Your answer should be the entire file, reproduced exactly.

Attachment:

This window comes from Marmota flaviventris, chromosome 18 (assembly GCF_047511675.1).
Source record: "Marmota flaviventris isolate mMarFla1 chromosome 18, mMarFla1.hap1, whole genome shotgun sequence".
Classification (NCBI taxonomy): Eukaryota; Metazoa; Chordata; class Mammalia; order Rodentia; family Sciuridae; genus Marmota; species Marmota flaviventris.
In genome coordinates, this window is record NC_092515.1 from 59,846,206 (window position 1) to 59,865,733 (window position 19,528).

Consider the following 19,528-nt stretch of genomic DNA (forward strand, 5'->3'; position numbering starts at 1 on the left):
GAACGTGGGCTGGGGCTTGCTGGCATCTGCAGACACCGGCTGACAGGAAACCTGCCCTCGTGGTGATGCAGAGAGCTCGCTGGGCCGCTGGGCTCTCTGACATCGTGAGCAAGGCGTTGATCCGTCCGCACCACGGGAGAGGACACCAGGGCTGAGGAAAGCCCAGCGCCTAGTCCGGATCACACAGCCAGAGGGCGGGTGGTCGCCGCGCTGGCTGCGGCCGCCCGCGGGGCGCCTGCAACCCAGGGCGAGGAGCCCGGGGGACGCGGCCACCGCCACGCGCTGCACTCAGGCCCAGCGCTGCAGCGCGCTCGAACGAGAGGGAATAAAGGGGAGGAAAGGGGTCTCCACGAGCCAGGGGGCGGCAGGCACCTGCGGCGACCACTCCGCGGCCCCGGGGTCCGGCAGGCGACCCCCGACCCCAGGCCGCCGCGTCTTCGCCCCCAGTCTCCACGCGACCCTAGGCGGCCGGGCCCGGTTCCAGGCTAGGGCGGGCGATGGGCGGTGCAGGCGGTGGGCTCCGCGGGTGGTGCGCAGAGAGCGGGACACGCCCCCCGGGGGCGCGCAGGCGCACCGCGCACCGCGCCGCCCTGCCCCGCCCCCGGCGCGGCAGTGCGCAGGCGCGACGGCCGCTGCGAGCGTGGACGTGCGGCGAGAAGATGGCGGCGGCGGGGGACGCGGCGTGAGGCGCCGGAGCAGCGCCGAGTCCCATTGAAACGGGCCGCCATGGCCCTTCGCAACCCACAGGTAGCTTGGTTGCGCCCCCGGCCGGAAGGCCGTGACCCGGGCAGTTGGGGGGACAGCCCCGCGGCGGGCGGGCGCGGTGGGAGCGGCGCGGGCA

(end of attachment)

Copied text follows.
This window comes from Marmota flaviventris, chromosome 18 (assembly GCF_047511675.1).
Source record: "Marmota flaviventris isolate mMarFla1 chromosome 18, mMarFla1.hap1, whole genome shotgun sequence".
Classification (NCBI taxonomy): Eukaryota; Metazoa; Chordata; class Mammalia; order Rodentia; family Sciuridae; genus Marmota; species Marmota flaviventris.
In genome coordinates, this window is record NC_092515.1 from 59,846,206 (window position 1) to 59,865,733 (window position 19,528).

Consider the following 19,528-nt stretch of genomic DNA (forward strand, 5'->3'; position numbering starts at 1 on the left):
GAACGTGGGCTGGGGCTTGCTGGCATCTGCAGACACCGGCTGACAGGAAACCTGCCCTCGTGGTGATGCAGAGAGCTCGCTGGGCCGCTGGGCTCTCTGACATCGTGAGCAAGGCGTTGATCCGTCCGCACCACGGGAGAGGACACCAGGGCTGAGGAAAGCCCAGCGCCTAGTCCGGATCACACAGCCAGAGGGCGGGTGGTCGCCGCGCTGGCTGCGGCCGCCCGCGGGGCGCCTGCAACCCAGGGCGAGGAGCCCGGGGGACGCGGCCACCGCCACGCGCTGCACTCAGGCCCAGCGCTGCAGCGCGCTCGAACGAGAGGGAATAAAGGGGAGGAAAGGGGTCTCCACGAGCCAGGGGGCGGCAGGCACCTGCGGCGACCACTCCGCGGCCCCGGGGTCCGGCAGGCGACCCCCGACCCCAGGCCGCCGCGTCTTCGCCCCCAGTCTCCACGCGACCCTAGGCGGCCGGGCCCGGTTCCAGGCTAGGGCGGGCGATGGGCGGTGCAGGCGGTGGGCTCCGCGGGTGGTGCGCAGAGAGCGGGACACGCCCCCCGGGGGCGCGCAGGCGCACCGCGCACCGCGCCGCCCTGCCCCGCCCCCGGCGCGGCAGTGCGCAGGCGCGACGGCCGCTGCGAGCGTGGACGTGCGGCGAGAAGATGGCGGCGGCGGGGGACGCGGCGTGAGGCGCCGGAGCAGCGCCGAGTCCCATTGAAACGGGCCGCCATGGCCCTTCGCAACCCACAGGTAGCTTGGTTGCGCCCCCGGCCGGAAGGCCGTGACCCGGGCAGTTGGGGGGACAGCCCCGCGGCGGGCGGGCGCGGTGGGAGCGGCGCGGGCA